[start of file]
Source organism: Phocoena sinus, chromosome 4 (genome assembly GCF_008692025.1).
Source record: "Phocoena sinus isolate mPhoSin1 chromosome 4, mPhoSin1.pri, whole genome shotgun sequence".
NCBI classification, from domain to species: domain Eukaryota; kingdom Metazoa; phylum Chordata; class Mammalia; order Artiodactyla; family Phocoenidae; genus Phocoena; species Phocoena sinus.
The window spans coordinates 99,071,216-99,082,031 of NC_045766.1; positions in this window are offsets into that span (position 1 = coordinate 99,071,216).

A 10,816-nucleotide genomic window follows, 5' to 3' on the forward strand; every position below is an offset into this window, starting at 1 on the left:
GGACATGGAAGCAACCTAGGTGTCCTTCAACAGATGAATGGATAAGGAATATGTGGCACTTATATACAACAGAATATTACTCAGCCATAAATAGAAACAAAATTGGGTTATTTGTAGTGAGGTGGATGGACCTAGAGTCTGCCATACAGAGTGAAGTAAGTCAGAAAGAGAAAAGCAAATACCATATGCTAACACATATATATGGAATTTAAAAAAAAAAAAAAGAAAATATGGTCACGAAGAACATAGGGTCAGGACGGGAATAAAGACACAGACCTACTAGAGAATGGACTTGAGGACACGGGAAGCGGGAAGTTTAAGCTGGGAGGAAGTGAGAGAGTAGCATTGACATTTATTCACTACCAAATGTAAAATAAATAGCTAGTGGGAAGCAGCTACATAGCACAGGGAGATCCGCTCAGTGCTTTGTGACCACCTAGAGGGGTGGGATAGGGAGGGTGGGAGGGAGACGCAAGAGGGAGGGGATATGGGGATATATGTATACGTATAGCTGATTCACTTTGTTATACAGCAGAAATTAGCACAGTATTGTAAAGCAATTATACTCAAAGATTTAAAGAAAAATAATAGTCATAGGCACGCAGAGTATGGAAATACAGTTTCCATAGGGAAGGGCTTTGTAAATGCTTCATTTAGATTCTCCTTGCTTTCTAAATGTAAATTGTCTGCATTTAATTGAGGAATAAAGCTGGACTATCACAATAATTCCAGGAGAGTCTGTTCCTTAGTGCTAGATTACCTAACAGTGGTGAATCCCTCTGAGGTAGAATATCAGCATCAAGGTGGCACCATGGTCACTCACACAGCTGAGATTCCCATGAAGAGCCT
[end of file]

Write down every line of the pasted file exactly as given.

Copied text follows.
Source organism: Phocoena sinus, chromosome 4 (genome assembly GCF_008692025.1).
Source record: "Phocoena sinus isolate mPhoSin1 chromosome 4, mPhoSin1.pri, whole genome shotgun sequence".
NCBI classification, from domain to species: domain Eukaryota; kingdom Metazoa; phylum Chordata; class Mammalia; order Artiodactyla; family Phocoenidae; genus Phocoena; species Phocoena sinus.
The window spans coordinates 99,071,216-99,082,031 of NC_045766.1; positions in this window are offsets into that span (position 1 = coordinate 99,071,216).

A 10,816-nucleotide genomic window follows, 5' to 3' on the forward strand; every position below is an offset into this window, starting at 1 on the left:
GGACATGGAAGCAACCTAGGTGTCCTTCAACAGATGAATGGATAAGGAATATGTGGCACTTATATACAACAGAATATTACTCAGCCATAAATAGAAACAAAATTGGGTTATTTGTAGTGAGGTGGATGGACCTAGAGTCTGCCATACAGAGTGAAGTAAGTCAGAAAGAGAAAAGCAAATACCATATGCTAACACATATATATGGAATTTAAAAAAAAAAAAAAGAAAATATGGTCACGAAGAACATAGGGTCAGGACGGGAATAAAGACACAGACCTACTAGAGAATGGACTTGAGGACACGGGAAGCGGGAAGTTTAAGCTGGGAGGAAGTGAGAGAGTAGCATTGACATTTATTCACTACCAAATGTAAAATAAATAGCTAGTGGGAAGCAGCTACATAGCACAGGGAGATCCGCTCAGTGCTTTGTGACCACCTAGAGGGGTGGGATAGGGAGGGTGGGAGGGAGACGCAAGAGGGAGGGGATATGGGGATATATGTATACGTATAGCTGATTCACTTTGTTATACAGCAGAAATTAGCACAGTATTGTAAAGCAATTATACTCAAAGATTTAAAGAAAAATAATAGTCATAGGCACGCAGAGTATGGAAATACAGTTTCCATAGGGAAGGGCTTTGTAAATGCTTCATTTAGATTCTCCTTGCTTTCTAAATGTAAATTGTCTGCATTTAATTGAGGAATAAAGCTGGACTATCACAATAATTCCAGGAGAGTCTGTTCCTTAGTGCTAGATTACCTAACAGTGGTGAATCCCTCTGAGGTAGAATATCAGCATCAAGGTGGCACCATGGTCACTCACACAGCTGAGATTCCCATGAAGAGCCT